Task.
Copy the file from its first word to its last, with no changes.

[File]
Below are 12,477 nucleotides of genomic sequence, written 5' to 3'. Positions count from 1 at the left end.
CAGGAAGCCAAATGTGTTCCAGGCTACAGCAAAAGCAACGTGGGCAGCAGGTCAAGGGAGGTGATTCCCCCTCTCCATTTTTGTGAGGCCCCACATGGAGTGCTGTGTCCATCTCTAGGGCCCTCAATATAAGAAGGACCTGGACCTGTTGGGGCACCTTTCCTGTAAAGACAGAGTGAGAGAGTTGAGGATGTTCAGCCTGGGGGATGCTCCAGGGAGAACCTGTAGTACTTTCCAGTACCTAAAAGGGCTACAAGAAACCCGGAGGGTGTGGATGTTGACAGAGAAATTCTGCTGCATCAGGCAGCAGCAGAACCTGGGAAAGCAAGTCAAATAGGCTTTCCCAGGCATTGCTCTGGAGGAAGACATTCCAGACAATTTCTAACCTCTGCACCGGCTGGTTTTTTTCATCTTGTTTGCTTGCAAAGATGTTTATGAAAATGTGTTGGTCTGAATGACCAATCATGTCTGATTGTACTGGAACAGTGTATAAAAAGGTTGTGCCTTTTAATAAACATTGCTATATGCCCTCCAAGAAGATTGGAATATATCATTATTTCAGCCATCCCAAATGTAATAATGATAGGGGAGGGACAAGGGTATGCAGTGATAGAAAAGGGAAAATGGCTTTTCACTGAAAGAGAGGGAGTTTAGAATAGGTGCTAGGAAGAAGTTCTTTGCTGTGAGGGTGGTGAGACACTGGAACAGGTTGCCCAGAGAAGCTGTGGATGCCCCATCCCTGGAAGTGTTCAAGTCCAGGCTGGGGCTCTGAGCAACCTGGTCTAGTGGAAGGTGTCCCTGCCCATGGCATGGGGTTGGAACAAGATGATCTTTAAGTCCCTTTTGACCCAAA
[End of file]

Below are 12,477 nucleotides of genomic sequence, written 5' to 3'. Positions count from 1 at the left end.
CAGGAAGCCAAATGTGTTCCAGGCTACAGCAAAAGCAACGTGGGCAGCAGGTCAAGGGAGGTGATTCCCCCTCTCCATTTTTGTGAGGCCCCACATGGAGTGCTGTGTCCATCTCTAGGGCCCTCAATATAAGAAGGACCTGGACCTGTTGGGGCACCTTTCCTGTAAAGACAGAGTGAGAGAGTTGAGGATGTTCAGCCTGGGGGATGCTCCAGGGAGAACCTGTAGTACTTTCCAGTACCTAAAAGGGCTACAAGAAACCCGGAGGGTGTGGATGTTGACAGAGAAATTCTGCTGCATCAGGCAGCAGCAGAACCTGGGAAAGCAAGTCAAATAGGCTTTCCCAGGCATTGCTCTGGAGGAAGACATTCCAGACAATTTCTAACCTCTGCACCGGCTGGTTTTTTTCATCTTGTTTGCTTGCAAAGATGTTTATGAAAATGTGTTGGTCTGAATGACCAATCATGTCTGATTGTACTGGAACAGTGTATAAAAAGGTTGTGCCTTTTAATAAACATTGCTATATGCCCTCCAAGAAGATTGGAATATATCATTATTTCAGCCATCCCAAATGTAATAATGATAGGGGAGGGACAAGGGTATGCAGTGATAGAAAAGGGAAAATGGCTTTTCACTGAAAGAGAGGGAGTTTAGAATAGGTGCTAGGAAGAAGTTCTTTGCTGTGAGGGTGGTGAGACACTGGAACAGGTTGCCCAGAGAAGCTGTGGATGCCCCATCCCTGGAAGTGTTCAAGTCCAGGCTGGGGCTCTGAGCAACCTGGTCTAGTGGAAGGTGTCCCTGCCCATGGCATGGGGTTGGAACAAGATGATCTTTAAGTCCCTTTTGACCCAAA